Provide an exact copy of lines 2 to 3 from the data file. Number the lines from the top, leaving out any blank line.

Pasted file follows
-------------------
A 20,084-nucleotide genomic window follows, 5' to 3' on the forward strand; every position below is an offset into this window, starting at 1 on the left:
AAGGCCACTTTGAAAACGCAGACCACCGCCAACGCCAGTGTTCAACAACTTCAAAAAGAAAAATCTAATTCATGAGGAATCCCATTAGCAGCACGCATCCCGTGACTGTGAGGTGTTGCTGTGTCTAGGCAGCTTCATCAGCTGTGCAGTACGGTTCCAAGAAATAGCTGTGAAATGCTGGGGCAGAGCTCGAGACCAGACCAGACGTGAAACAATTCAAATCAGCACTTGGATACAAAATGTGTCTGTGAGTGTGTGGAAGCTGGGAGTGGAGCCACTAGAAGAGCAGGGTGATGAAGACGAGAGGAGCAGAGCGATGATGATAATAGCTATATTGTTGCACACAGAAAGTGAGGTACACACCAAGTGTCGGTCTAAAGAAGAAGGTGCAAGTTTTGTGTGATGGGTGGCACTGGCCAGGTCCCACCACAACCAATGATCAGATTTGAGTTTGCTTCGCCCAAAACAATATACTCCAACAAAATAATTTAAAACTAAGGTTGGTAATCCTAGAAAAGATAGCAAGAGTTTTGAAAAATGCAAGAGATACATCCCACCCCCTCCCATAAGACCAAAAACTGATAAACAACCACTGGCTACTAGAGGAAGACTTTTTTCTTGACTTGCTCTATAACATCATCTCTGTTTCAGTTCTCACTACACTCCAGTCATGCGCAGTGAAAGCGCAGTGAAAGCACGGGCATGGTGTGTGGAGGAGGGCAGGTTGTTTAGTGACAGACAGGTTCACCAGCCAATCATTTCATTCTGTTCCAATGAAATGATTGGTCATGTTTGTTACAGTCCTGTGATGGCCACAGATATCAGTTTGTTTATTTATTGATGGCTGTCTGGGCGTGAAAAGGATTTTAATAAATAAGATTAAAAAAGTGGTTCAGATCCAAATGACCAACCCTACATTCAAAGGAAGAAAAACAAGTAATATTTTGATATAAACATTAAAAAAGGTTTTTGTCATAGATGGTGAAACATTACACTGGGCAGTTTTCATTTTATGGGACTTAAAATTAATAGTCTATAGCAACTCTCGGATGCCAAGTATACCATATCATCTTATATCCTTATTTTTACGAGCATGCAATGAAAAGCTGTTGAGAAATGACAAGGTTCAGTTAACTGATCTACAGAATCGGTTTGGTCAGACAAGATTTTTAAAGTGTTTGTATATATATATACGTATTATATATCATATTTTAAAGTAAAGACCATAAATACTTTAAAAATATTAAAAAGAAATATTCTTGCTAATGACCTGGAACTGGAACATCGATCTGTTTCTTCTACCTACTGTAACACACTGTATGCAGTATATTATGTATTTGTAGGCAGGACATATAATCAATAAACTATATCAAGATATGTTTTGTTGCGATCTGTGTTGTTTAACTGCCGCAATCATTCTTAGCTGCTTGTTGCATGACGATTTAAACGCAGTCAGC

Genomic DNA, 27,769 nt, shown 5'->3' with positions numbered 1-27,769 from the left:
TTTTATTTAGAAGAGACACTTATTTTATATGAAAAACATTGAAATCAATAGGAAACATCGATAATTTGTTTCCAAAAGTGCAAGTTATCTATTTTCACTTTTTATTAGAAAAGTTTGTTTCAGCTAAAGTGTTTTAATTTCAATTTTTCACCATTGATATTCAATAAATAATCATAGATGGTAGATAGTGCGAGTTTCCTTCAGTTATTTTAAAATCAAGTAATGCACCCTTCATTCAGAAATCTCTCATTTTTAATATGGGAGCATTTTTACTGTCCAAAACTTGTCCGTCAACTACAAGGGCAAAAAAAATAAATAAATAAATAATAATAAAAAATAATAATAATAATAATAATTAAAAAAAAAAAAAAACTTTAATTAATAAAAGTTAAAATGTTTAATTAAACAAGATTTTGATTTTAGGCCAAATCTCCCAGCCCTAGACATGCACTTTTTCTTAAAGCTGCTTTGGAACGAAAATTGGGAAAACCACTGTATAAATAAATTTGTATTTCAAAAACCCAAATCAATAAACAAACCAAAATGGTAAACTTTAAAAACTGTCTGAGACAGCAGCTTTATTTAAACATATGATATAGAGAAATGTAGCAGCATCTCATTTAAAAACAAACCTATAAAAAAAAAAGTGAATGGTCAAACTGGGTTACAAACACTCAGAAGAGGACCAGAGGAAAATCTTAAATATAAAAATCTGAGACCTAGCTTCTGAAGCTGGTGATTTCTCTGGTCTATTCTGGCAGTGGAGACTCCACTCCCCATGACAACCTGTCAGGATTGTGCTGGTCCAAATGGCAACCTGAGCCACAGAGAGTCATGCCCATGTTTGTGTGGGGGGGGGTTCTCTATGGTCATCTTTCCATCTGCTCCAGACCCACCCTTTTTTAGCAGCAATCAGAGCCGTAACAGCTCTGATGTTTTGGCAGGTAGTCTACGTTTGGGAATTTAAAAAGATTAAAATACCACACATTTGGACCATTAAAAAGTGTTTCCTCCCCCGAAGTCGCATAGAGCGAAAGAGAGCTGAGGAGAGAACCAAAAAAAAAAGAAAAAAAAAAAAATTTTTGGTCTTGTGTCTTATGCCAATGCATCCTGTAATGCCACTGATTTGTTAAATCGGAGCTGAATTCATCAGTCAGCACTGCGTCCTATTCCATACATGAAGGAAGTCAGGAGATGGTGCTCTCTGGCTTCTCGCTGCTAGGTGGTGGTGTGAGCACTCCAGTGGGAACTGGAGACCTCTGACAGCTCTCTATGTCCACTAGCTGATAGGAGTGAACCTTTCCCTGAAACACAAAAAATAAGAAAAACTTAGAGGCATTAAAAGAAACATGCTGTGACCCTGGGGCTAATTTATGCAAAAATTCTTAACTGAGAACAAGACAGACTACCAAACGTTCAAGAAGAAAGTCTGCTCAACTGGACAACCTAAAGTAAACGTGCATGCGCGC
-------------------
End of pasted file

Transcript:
AAGGCCACTTTGAAAACGCAGACCACCGCCAACGCCAGTGTTCAACAACTTCAAAAAGAAAAATCTAATTCATGAGGAATCCCATTAGCAGCACGCATCCCGTGACTGTGAGGTGTTGCTGTGTCTAGGCAGCTTCATCAGCTGTGCAGTACGGTTCCAAGAAATAGCTGTGAAATGCTGGGGCAGAGCTCGAGACCAGACCAGACGTGAAACAATTCAAATCAGCACTTGGATACAAAATGTGTCTGTGAGTGTGTGGAAGCTGGGAGTGGAGCCACTAGAAGAGCAGGGTGATGAAGACGAGAGGAGCAGAGCGATGATGATAATAGCTATATTGTTGCACACAGAAAGTGAGGTACACACCAAGTGTCGGTCTAAAGAAGAAGGTGCAAGTTTTGTGTGATGGGTGGCACTGGCCAGGTCCCACCACAACCAATGATCAGATTTGAGTTTGCTTCGCCCAAAACAATATACTCCAACAAAATAATTTAAAACTAAGGTTGGTAATCCTAGAAAAGATAGCAAGAGTTTTGAAAAATGCAAGAGATACATCCCACCCCCTCCCATAAGACCAAAAACTGATAAACAACCACTGGCTACTAGAGGAAGACTTTTTTCTTGACTTGCTCTATAACATCATCTCTGTTTCAGTTCTCACTACACTCCAGTCATGCGCAGTGAAAGCGCAGTGAAAGCACGGGCATGGTGTGTGGAGGAGGGCAGGTTGTTTAGTGACAGACAGGTTCACCAGCCAATCATTTCATTCTGTTCCAATGAAATGATTGGTCATGTTTGTTACAGTCCTGTGATGGCCACAGATATCAGTTTGTTTATTTATTGATGGCTGTCTGGGCGTGAAAAGGATTTTAATAAATAAGATTAAAAAAGTGGTTCAGATCCAAATGACCAACCCTACATTCAAAGGAAGAAAAACAAGTAATATTTTGATATAAACATTAAAAAAGGTTTTTGTCATAGATGGTGAAACATTACACTGGGCAGTTTTCATTTTATGGGACTTAAAATTAATAGTCTATAGCAACTCTCGGATGCCAAGTATACCATATCATCTTATATCCTTATTTTTACGAGCATGCAATGAAAAGCTGTTGAGAAATGACAAGGTTCAGTTAACTGATCTACAGAATCGGTTTGGTCAGACAAGATTTTTAAAGTGTTTGTATATATATATACGTATTATATATCATATTTTAAAGTAAAGACCATAAATACTTTAAAAATATTAAAAAGAAATATTCTTGCTAATGACCTGGAACTGGAACATCGATCTGTTTCTTCTACCTACTGTAACACACTGTATGCAGTATATTATGTATTTGTAGGCAGGACATATAATCAATAAACTATATCAAGATATGTTTTGTTGCGATCTGTGTTGTTTAACTGCCGCAATCATTCTTAGCTGCTTGTTGCATGACGATTTAAACGCAGTCAGC

Genomic DNA, 27,769 nt, shown 5'->3' with positions numbered 1-27,769 from the left: